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Gray Zones: Slums and Urban Structure in Developing Countries


  • Tiago Cavalcanti

    (University of Cambridge)

  • Daniel da Mata

    (Sao Paulo School of Economics)

  • Marcelo dos Santos



Slums are prevalent in many developing country cities and are a critical feature of their landscape. Slums are characterized by the lack of well defined property rights and by precarious public infrastructure, such as access to improved water and sanitation. However, they allow poor households to live in the city close to where they work and enjoy agglomeration externalities. We investigate how slums are formed and how different urban related policies affect the structure of a city. We build a dynamic spatial environment in which agents are heterogenous in their labor productivity and they endogenously choose where and the type of housing mode (formal or informal) they live. We fit the model such that key macro and micro level moments of the city of Sao Paulo in Brazil are matched. We then implement counterfactual exercises to assess the role of urban land use and transportation policies on the city landscape and welfare of their citizens. We show that some policies can have non-trivial effects. For instance, a fall in transportation costs rises the overall efficiency of the city, which attracts more households to the city. Immigration from rural households increases house prices and lead to a substantial rise in slums on the border of the city. We also show that given the land use in a city, slums can be persistent over time even when the city adopts urban policies to foster formal housing.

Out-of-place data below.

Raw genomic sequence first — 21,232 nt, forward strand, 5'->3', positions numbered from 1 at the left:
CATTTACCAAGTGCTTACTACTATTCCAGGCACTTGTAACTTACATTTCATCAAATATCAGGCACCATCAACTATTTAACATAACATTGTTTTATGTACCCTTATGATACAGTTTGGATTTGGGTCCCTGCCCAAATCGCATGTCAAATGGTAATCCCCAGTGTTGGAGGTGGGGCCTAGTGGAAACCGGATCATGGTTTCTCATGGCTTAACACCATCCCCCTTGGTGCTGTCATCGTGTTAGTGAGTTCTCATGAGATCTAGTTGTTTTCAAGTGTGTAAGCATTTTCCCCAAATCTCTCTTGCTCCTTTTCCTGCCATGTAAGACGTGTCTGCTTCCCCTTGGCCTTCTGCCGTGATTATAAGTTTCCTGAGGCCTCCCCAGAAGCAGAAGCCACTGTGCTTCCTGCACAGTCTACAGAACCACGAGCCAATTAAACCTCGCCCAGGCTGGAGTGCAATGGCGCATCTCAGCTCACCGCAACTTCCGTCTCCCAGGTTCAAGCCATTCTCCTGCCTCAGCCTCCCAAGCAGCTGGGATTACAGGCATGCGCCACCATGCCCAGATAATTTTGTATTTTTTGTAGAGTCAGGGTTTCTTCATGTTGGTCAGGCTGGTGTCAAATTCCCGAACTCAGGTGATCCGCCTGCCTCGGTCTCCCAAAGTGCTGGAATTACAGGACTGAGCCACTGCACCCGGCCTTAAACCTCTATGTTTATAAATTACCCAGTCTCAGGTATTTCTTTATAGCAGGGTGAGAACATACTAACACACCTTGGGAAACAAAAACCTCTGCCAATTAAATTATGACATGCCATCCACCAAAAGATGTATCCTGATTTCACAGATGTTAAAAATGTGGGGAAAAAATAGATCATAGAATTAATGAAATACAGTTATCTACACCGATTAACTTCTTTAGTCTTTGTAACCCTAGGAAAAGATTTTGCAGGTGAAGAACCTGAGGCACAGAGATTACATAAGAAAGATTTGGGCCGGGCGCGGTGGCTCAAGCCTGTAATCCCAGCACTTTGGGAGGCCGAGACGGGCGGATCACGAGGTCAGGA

Suggested Citation

  • Tiago Cavalcanti & Daniel da Mata & Marcelo dos Santos, 2019. "Gray Zones: Slums and Urban Structure in Developing Countries," 2019 Meeting Papers 943, Society for Economic Dynamics.
  • Handle: RePEc:red:sed019:943

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